On 20 September, Health First Europe attended a debate in the European Parliament on the issue of haemochromotosis – a genetic disease causing an overload of iron in the blood. HFE member organisation, The European Federation of Associations of Patients with Haemochromotosis (EFAPH), organised the event in order to raise awareness about this rare disease and inform policymakers of what steps can be taken to inform and protect citizens from this often unknown and overlooked genetic disease.
Introducing the issue and the need for action in this disease area, MEP Jo Leinen (ALDE, Germany) suggested that the sharing of best practices between Member States, particularly in terms of genetic databases, would help to inform patients and prevent the complications associated with haemochromotosis which can include liver cancer, diabetes and cardiac failure. Additionally, MEP Antonyia Parvanova (Bulgaria, ALDE), highlighted the importance of considering rare diseases at the EU level due to the enormous impact diseases such as haemochromotosis can have on the cost of health systems throughout Europe. As simple genetic testing of adults can determine who has the disease, complications associated with the overload of iron in the blood can be prevented with simple treatment (i.e. phlebotomy).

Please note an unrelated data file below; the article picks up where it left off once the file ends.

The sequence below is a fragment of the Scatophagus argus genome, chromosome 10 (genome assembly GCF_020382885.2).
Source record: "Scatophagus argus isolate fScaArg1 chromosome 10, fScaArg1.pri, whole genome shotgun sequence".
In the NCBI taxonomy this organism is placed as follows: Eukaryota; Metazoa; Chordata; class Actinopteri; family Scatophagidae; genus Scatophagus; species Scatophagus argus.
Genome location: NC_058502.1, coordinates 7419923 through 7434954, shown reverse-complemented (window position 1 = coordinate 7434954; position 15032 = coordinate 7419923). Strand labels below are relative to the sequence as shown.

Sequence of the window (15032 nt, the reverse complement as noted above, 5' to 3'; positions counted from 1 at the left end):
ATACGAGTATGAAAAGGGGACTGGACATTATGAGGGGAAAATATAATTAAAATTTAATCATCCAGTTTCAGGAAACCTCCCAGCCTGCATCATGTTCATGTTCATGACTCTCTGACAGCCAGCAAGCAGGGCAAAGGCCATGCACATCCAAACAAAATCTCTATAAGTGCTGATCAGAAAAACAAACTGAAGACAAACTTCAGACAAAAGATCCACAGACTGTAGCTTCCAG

Though haemochromotosis is not a well-known disease, it affects nearly 1 in 300 Europeans and currently 2 million people suffer from it, especially in Ireland where Celtics are more susceptible to the genetic mutation which causes harmochromotosis. Overcoming the lack of awareness about the disease is extremely difficult as diagnoses can sometimes occur almost 10 years after the first onset of symptoms. During the time between the onset of symptoms and diagnosis, patients can develop severe complications as the overload of iron in organs causes irreversible damage and sometimes death. EFAPH hopes that continued debates such as these will make both professionals and patients more aware of the symptoms which can be signs of haemochromotosis such as chronic fatigue, arthritis and hyper-pigmentation.
Overall, the event highlighted the need for the EU institutions to consider rare, genetic diseases as an important health issue. If known and tested for amongst adults, the reduction in severe complications for sufferers could have a major affect not only on patients, but particularly on the costs to health systems.